For children, nature comes in many forms . . . whatever shape nature takes it offers each child an older, larger world separate from parents. Unlike television, nature does not steal time; it amplifies it. . . . Given a chance, a child will bring the confusion of the world to the woods, wash it in the creek, turn it over to see what lives on the unseen side of that confusion. Nature can frighten a child, too, and this fright serves a purpose. In nature, a child finds freedom, fantasy, and privacy; a place distant from the adult world, a separate peace.
On May 13, 2010, about eighty soldiers, stationed at Fort Eustis while attending a training course, were punished for opting out of attending one of these Christian concerts. The headliner at this concert was a Christian rock band called BarlowGirl, a band that describes itself as taking “an aggressive, almost warrior-like stance when it comes to spreading the gospel and serving God.”
The Commanding General’s Spiritual Fitness Concert Series was the brainchild of Maj. Gen. James E. Chambers, who, according to an article on the Army.mil website, “was reborn as a Christian” at the age of sixteen. According to the article, Chambers held the first concert at Fort Lee within a month of becoming the commanding general of the Combined Arms Support Command and Fort Lee in June 2008. But he had already started the series at Fort Eustis, as the previous commanding general there. The concerts have continued at Fort Eustis under the new commanding general, as well as spreading to Fort Lee under Maj. Gen. Chambers. The concerts are also promoted to the airmen on Langley Air Force Base, which is now part of Joint Base Langley-Eustis.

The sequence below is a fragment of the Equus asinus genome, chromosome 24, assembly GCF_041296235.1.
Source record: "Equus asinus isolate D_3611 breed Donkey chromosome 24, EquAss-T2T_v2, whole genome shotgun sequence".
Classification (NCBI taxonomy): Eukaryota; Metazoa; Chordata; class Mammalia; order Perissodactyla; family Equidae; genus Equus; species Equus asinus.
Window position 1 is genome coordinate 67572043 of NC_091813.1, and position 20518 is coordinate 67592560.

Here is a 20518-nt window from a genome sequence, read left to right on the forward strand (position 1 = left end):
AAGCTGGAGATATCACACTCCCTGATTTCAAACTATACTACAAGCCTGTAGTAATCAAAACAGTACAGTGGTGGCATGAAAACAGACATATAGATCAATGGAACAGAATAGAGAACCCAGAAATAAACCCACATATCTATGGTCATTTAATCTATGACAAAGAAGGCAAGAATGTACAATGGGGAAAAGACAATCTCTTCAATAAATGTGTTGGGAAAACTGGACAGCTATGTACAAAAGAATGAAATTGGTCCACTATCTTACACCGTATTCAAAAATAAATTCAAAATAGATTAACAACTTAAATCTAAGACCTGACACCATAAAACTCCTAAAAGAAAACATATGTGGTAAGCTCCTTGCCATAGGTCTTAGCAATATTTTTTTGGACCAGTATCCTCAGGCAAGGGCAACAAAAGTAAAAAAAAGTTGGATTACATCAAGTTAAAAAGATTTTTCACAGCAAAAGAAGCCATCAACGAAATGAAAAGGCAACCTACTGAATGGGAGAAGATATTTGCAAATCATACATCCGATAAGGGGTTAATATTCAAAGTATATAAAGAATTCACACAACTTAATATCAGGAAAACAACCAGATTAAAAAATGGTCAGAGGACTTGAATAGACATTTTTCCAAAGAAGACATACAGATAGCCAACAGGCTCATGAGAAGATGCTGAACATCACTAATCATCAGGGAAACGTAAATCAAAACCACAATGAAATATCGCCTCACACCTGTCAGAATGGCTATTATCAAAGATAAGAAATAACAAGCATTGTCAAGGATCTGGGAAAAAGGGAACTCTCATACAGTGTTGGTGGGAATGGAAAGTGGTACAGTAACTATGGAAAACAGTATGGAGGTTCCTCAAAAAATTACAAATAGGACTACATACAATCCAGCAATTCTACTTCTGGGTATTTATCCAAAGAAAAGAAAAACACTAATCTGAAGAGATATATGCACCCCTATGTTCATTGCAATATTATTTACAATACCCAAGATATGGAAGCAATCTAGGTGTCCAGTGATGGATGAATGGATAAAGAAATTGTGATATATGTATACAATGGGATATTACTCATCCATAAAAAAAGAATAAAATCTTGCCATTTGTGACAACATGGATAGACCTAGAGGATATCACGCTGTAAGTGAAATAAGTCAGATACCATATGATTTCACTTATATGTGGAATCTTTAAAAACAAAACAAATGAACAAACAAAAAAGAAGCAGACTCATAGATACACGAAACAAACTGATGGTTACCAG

In the Army.mil article, Maj. Gen. Chambers was quoted as saying, “The idea is not to be a proponent for any one religion. It’s to have a mix of different performers with different religious backgrounds.” But there has been no “mix of different performers with different religious backgrounds” at these concerts. Every one of them has had evangelical Christian performers, who typically not only perform their music but give their Christian testimony and read from the Bible in between songs.